There were a number of papers describing bridges which were, at best, odd, and at worst, downright awful. I won't embarrass the authors here, but the most striking examples were all cases where the architect had been let loose on their own and the engineer left to pick up the pieces later*. It was quite a shame to see such highly talented engineers being employed in this way. (*There were also a number of engineer-designed bridges which could have been improved no end by the presence of a sensitive architect!)
The resulting design is illustrated above. It isn't what the architects expected (they anticipated a more regular perforated tube), and nor is it what an engineer would expect, as it lacks the symmetry you would expect on a simple symmetrical design problem (a simply supported beam). This is because the architects have steered the design process to suit their preconceptions: they have extracted a segment of geometry from the solution which can be repeatedly tiled both around and long the tube, imagining that the correct approach for ease of real-world fabrication is to maximise repetition. Indeed, they have moved on to digital fabrication and precast prototyping.
No engineer would expect an optimised geometry to be tileable, instead, it would be reasonable to expect material to "collect" in the upper and lower walls of the tube according to the bending moment diagram, and to form diagonal elements in the side walls according to the shear force diagram. I like the idea that new structural forms can emerge by "growing" rather than designing a structure, but the demands of construction (ease of fabrication) and the demands of material efficiency (curved and complex elements) are opposed, and it is not easy to imagine how they will be reconciled. A more rigorous and engineer-led approach to optimisation may yet lead to interesting designs, however, and it's good to see architects thinking in this way as well.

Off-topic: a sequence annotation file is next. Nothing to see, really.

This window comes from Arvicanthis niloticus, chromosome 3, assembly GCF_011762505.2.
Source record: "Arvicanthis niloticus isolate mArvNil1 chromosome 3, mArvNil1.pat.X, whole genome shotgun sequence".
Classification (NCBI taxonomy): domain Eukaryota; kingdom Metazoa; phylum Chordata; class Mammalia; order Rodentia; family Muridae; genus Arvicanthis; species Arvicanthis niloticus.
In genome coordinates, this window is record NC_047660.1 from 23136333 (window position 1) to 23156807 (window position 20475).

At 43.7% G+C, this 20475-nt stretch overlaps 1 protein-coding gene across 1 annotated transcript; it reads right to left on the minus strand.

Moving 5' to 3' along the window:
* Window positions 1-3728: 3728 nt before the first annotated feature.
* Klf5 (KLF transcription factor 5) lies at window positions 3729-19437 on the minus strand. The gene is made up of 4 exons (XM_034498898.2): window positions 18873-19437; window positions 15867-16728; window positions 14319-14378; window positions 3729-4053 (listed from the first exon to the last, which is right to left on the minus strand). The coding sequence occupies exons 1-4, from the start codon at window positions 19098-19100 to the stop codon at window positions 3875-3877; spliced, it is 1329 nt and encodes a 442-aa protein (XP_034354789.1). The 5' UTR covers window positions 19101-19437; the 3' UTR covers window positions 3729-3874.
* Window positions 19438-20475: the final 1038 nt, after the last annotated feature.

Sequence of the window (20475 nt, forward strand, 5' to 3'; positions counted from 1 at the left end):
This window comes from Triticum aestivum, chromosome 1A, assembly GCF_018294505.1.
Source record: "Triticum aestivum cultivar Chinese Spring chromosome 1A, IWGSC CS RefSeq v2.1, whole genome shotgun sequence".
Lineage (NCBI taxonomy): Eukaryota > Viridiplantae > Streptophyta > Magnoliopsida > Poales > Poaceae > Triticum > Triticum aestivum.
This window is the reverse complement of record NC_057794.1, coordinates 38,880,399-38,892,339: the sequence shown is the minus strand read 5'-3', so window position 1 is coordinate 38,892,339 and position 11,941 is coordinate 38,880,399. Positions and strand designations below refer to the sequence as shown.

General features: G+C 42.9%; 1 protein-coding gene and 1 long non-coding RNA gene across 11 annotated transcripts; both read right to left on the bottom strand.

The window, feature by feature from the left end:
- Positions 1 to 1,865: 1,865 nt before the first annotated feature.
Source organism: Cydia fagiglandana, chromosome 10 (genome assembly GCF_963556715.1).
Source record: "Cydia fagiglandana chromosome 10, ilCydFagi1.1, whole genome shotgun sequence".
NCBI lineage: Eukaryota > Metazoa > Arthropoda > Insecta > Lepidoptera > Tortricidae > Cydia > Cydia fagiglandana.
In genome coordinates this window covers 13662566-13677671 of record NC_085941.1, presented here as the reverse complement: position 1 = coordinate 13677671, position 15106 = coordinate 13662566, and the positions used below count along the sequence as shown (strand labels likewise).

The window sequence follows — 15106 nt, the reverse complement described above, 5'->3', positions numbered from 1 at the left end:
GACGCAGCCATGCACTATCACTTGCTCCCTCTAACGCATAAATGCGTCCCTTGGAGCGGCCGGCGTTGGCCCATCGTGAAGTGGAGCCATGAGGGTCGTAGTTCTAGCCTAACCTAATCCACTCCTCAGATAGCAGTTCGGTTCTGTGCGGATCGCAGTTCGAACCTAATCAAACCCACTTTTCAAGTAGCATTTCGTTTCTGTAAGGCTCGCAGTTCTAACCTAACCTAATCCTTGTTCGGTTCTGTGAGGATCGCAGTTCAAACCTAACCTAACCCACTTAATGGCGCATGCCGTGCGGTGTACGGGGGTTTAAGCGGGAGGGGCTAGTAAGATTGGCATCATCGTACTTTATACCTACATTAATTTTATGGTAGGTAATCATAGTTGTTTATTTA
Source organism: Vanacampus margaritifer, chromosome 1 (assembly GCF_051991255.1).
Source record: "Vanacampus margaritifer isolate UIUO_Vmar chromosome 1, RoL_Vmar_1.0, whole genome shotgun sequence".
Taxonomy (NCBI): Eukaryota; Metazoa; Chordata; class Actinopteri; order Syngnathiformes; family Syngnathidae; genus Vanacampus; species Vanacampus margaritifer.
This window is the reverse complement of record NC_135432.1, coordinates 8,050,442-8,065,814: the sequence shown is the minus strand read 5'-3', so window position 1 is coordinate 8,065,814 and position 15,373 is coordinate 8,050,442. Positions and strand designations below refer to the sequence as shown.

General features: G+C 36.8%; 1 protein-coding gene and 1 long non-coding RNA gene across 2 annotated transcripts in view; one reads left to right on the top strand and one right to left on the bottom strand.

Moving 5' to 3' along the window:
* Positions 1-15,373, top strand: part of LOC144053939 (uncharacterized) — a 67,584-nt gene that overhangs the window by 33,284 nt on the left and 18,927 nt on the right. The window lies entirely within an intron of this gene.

Another paper which echoed a subject I've covered here was Markus Hennecke's Pre-stressed granite bridges: a new generation of granite bridges. This was a showcase for Kusser Aicha Ganitwerke's bridges, which achieve exceptionally high span to depth ratios, as much as 50:1. Their bridge at Stevenage (pictured above), installed late last year, manages 49:1. The presentation attracted a keen engineering interest, with many questioners clearly looking to be persuaded on subjects such as local bursting stresses and cable protection. Indeed, bursting stresses may represent a key constraint on the range of designs achievable, as they are resisted solely by the tensile strength of the granite. I wonder whether that couldn't be extended by some form of localised strapping system, however.
Reading back through the conference proceedings, there are several other bridges which would merit attention here, and some very interesting design concepts to store away in my "for future use" folder. However, I want to move on. I'll put together a couple more posts on some of the most interesting bridges shown at the conference, and I also want to cover some of the bridges in Wrocław itself.